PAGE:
this in constructor

Discussion in 'C++' started by skscpp, Oct 13, 2003.

  1. skscpp

    skscpp Guest

    Is it unsafe to use 'this' in the constructor? Is there any book out there
    (Stroustrup or Meyers or Sutter) that talks about this?

    // small example - not compiled code
    Test::Test(int a)
    {
    this->m_A = a; // I have seen this before
    someClass->registerMe(this); // Is this okay also?
    }


    Thanks.
     
    skscpp, Oct 13, 2003
    #1
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  2. skscpp

    WW Guest

    skscpp wrote:
    > Is it unsafe to use 'this' in the constructor?


    No, it isn't. But you have to remember that (for example) reading
    uninitialized members is an error.

    > Is there any book out
    > there (Stroustrup or Meyers or Sutter) that talks about this?


    Uh. I don't recall.

    > // small example - not compiled code
    > Test::Test(int a)
    > {
    > this->m_A = a; // I have seen this before


    This is surely OK, if m_A is indeed a member.

    > someClass->registerMe(this); // Is this okay also?


    Well, it depends. If this is the last line (part) of your code in the
    constructor (so your object is already fully constructed) it is OK. So if
    you have failed to initialize a member, which is the accessed by registerMe
    (or by something it calls(, that will indeed be a problem. But that can
    also be done without "calling out" of the class/object:

    struct Bang {
    Bang() { incMe(); }
    void incMe() {
    ++m_i;
    }
    private:
    int m_i;
    };

    Since m_i is not initialized ++m_i; is undefined behavior.

    --
    WW aka Attila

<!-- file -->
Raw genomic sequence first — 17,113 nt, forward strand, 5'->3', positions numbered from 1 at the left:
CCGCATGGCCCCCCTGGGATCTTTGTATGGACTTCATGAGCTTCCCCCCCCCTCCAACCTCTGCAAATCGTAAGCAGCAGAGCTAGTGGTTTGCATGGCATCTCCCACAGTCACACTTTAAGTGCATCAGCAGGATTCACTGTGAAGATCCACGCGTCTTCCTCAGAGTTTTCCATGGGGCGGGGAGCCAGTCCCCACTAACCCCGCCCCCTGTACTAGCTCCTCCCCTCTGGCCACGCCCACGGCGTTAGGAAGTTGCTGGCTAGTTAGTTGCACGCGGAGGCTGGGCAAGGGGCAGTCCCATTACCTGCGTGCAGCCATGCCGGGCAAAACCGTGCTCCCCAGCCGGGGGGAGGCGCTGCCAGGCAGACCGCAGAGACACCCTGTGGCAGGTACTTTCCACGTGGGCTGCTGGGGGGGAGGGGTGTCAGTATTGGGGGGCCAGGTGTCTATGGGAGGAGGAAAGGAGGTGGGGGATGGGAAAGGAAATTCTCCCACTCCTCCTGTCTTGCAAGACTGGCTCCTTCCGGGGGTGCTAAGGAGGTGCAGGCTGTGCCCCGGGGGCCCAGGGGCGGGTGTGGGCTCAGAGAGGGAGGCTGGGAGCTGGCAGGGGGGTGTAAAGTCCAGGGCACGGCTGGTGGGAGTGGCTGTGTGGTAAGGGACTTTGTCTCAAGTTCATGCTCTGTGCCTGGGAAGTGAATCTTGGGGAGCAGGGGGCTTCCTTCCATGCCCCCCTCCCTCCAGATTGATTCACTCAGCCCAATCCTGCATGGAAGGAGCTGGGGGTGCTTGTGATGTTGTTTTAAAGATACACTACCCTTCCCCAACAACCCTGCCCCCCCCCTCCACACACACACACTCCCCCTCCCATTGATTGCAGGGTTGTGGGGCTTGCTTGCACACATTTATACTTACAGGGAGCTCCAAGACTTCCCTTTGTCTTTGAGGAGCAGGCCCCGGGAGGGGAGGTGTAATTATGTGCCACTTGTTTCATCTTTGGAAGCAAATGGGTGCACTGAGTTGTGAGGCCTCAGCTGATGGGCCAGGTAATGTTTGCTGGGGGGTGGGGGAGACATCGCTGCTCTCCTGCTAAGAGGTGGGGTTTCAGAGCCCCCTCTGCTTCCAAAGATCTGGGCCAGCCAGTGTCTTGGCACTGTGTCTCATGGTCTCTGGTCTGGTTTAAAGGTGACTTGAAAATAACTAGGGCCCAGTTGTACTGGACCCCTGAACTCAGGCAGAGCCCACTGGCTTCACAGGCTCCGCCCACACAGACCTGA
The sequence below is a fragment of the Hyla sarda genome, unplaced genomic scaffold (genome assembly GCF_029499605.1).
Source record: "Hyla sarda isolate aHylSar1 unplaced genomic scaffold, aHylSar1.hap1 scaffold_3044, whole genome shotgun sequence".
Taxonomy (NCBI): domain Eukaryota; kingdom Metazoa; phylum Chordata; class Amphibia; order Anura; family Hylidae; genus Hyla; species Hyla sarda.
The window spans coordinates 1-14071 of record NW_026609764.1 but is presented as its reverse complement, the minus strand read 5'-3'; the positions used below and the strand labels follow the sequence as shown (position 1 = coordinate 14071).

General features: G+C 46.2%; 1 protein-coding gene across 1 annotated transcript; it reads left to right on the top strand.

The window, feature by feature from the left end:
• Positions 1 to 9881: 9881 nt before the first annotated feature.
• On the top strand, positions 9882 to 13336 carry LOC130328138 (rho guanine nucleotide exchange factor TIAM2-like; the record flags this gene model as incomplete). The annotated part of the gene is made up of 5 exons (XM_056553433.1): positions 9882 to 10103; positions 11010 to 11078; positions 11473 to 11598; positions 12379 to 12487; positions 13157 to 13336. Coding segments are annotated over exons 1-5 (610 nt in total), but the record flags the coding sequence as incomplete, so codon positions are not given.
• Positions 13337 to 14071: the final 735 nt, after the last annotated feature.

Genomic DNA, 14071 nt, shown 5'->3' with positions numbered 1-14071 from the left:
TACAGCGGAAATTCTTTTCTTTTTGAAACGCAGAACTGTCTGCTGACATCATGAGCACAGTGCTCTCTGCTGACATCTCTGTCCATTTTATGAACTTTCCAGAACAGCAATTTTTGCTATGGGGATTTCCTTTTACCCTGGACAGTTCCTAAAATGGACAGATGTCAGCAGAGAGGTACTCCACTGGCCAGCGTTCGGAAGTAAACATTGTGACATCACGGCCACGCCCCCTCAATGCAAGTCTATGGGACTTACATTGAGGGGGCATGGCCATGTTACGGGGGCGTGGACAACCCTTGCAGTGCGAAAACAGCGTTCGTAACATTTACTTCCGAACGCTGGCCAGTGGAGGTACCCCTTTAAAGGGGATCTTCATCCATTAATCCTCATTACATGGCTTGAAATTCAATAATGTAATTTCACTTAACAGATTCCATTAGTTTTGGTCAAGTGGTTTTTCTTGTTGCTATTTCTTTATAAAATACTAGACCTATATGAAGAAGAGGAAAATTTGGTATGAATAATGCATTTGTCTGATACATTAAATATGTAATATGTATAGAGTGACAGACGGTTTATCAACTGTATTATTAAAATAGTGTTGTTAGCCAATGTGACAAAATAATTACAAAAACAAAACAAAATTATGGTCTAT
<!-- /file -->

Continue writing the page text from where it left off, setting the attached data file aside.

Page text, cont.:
WW, Oct 13, 2003
    #2
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  3. skscpp

    lilburne Guest

    skscpp wrote:

    > Is it unsafe to use 'this' in the constructor? Is there any book out there
    > (Stroustrup or Meyers or Sutter) that talks about this?
    >
    > // small example - not compiled code
    > Test::Test(int a)
    > {
    > this->m_A = a; // I have seen this before
    > someClass->registerMe(this); // Is this okay also?
    > }
    >


    You'll have problems if someClass::registerMe() calls any
    virtuals because the derived classes wont have been
    constructed - the following will crash.

    class A;
    void somefunc(A* a);

    class A {
    public:
    A() {
    somefunc(this);
    }
    virtual void vfunc() = 0;
    };

    class B : public A {
    public:
    B() {}
    virtual void vfunc() {};
    };

    int main()
    {
    B b;
    return 0;
    }

    void somefunc(A* a)
    {
    a->vfunc();
    }
     
    lilburne, Oct 14, 2003
    #3
  4. skscpp

    Sandeep Guest

    Sandeep, Oct 14, 2003
    #4
  5. skscpp

    Ron Natalie Guest

    "skscpp" <> wrote in message news:bmf87d$lpq$...
    > Is it unsafe to use 'this' in the constructor? Is there any book out there
    > (Stroustrup or Meyers or Sutter) that talks about this?


    It's not unsafe as long as you are cognizant of what parts of the current
    object have already been constructed. In this case, you are using this
    to set an initial value which would appear to be OK (I assume m_A is an
    int member of Test).

    Of course:
    this->m_A = a;
    in that case is the same as
    m_A = a;

    Even then, it would be better to INITIALIZE m_A rather than assigning to
    it afterwards:

    Test::Test(int a) : m_A(a) {
    someClass->registerMe(this);
    }

    As for the call to registerMe, it should be noted that Test (or whatever object
    that Test is a base class for), is not yet fully constructed. If all it does is
    remember the pointer and not use it until after the constructors finish, then
    all is OK again.
     
    Ron Natalie, Oct 14, 2003
    #5
  6. skscpp

    Big Brian Guest

    (Sandeep) wrote in message news:<>...
    > When you are initializing member variables in a constructor, you
    > are implicitly using "this". It is safe to use it.
    >
    > See the following article for the mapping of contstructor code
    > to C. This should clarify the role of "this".
    >
    > http://www.eventhelix.com/RealtimeMantra/basics/ComparingCPPAndCPerformance.htm
    >
    > Sandeep



    But in the original post, "this" is being used for more than
    initializing member variables.

    someClass->registerMe(this);

    Who knows what this function actually does. It could be calling
    this->( some virtual function ). In this case, there would be
    problems.

    -Brian
     
    Big Brian, Oct 14, 2003
    #6
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